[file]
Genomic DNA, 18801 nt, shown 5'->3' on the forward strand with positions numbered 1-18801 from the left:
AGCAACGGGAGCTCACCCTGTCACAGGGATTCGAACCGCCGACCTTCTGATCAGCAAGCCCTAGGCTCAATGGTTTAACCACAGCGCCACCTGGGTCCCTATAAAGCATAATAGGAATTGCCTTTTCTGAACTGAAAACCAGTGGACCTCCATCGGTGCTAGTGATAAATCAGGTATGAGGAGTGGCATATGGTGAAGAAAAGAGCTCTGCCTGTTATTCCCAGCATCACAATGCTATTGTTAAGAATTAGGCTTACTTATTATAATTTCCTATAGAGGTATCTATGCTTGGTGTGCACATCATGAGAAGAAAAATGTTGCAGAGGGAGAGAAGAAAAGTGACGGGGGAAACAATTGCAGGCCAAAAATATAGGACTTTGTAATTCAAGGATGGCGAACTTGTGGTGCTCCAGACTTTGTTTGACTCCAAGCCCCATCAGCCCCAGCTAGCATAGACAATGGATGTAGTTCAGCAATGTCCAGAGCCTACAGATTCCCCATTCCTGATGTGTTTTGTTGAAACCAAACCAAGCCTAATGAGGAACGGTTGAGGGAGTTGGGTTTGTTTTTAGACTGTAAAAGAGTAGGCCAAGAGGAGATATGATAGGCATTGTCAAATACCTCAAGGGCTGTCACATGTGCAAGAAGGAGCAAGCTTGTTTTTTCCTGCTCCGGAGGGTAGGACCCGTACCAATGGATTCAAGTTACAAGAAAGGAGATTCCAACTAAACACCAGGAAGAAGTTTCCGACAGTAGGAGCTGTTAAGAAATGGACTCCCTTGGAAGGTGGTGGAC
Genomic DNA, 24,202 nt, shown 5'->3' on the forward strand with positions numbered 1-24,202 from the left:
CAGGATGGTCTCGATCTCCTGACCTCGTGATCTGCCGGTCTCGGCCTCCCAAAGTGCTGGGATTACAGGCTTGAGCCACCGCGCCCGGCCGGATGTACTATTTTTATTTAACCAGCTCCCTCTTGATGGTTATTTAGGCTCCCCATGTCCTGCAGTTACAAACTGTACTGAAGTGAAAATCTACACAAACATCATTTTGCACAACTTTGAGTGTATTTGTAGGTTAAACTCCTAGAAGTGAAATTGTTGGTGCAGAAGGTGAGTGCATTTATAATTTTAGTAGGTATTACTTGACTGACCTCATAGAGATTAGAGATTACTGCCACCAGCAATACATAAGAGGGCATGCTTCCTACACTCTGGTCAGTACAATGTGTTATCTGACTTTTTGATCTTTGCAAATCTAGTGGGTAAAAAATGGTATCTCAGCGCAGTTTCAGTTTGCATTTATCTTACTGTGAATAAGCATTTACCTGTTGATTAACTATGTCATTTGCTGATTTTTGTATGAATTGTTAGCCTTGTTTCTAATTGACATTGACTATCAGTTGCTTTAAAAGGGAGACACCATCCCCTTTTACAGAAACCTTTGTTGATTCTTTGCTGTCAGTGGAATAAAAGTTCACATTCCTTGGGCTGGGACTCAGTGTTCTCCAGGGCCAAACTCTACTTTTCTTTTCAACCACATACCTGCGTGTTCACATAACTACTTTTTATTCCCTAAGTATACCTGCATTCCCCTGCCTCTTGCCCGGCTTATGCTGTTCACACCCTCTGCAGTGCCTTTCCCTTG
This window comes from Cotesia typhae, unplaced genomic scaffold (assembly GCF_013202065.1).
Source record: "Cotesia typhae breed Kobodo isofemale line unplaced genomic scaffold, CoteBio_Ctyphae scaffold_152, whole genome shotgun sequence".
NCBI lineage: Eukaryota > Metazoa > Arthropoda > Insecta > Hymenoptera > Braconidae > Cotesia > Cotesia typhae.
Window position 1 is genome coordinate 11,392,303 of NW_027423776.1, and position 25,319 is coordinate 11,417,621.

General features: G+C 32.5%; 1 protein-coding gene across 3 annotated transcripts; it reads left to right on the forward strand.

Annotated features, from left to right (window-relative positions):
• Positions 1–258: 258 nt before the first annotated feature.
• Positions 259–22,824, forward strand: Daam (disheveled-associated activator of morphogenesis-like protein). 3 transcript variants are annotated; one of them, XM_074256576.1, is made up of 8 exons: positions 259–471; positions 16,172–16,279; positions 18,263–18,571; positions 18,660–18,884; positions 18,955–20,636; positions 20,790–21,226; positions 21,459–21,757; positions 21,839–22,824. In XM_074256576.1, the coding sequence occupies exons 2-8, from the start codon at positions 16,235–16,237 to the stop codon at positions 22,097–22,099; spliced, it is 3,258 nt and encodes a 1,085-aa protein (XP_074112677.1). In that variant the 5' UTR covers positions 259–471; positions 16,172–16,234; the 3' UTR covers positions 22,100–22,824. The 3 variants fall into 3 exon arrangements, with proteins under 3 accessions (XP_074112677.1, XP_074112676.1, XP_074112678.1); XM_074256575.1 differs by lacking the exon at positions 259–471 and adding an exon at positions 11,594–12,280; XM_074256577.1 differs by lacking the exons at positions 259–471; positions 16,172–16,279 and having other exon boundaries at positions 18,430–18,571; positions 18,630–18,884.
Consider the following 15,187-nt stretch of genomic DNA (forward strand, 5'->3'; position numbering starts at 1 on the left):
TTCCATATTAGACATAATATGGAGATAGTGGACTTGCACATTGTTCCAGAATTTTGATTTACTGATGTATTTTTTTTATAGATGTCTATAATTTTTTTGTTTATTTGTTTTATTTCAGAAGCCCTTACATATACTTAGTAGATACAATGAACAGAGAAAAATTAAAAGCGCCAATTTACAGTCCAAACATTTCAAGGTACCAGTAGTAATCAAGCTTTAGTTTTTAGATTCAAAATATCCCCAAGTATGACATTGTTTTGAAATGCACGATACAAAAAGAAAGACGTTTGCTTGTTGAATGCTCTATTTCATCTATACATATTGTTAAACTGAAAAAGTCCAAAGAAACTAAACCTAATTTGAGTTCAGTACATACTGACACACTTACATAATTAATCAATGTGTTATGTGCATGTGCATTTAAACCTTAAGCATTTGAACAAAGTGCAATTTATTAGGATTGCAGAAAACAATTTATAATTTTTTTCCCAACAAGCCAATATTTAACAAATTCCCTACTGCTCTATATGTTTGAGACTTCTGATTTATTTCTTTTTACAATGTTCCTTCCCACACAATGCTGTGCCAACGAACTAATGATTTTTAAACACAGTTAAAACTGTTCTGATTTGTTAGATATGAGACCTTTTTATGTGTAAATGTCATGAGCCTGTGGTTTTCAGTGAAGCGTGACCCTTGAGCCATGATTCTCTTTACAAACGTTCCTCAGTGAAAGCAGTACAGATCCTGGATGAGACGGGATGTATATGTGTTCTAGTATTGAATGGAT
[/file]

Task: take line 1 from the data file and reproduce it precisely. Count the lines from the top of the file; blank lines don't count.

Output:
Genomic DNA, 18801 nt, shown 5'->3' on the forward strand with positions numbered 1-18801 from the left: